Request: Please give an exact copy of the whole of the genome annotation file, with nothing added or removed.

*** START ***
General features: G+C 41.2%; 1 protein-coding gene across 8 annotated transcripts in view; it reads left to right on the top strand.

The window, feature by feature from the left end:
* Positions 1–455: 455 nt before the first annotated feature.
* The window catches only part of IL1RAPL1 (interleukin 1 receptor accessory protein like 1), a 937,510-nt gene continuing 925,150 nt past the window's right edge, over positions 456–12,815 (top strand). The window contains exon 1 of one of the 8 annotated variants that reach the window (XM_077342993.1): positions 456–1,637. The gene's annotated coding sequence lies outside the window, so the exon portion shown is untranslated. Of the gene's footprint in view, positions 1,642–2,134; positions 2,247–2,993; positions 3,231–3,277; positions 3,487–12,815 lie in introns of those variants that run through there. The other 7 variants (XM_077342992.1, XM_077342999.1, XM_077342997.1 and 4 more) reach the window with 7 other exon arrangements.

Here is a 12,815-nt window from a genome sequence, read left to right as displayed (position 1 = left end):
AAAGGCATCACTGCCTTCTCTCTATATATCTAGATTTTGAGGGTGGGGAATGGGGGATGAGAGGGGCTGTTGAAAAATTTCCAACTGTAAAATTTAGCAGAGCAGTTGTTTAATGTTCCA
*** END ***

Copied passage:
General features: G+C 41.2%; 1 protein-coding gene across 8 annotated transcripts in view; it reads left to right on the top strand.

The window, feature by feature from the left end:
* Positions 1–455: 455 nt before the first annotated feature.
* The window catches only part of IL1RAPL1 (interleukin 1 receptor accessory protein like 1), a 937,510-nt gene continuing 925,150 nt past the window's right edge, over positions 456–12,815 (top strand). The window contains exon 1 of one of the 8 annotated variants that reach the window (XM_077342993.1): positions 456–1,637. The gene's annotated coding sequence lies outside the window, so the exon portion shown is untranslated. Of the gene's footprint in view, positions 1,642–2,134; positions 2,247–2,993; positions 3,231–3,277; positions 3,487–12,815 lie in introns of those variants that run through there. The other 7 variants (XM_077342992.1, XM_077342999.1, XM_077342997.1 and 4 more) reach the window with 7 other exon arrangements.

Here is a 12,815-nt window from a genome sequence, read left to right as displayed (position 1 = left end):
AAAGGCATCACTGCCTTCTCTCTATATATCTAGATTTTGAGGGTGGGGAATGGGGGATGAGAGGGGCTGTTGAAAAATTTCCAACTGTAAAATTTAGCAGAGCAGTTGTTTAATGTTCCA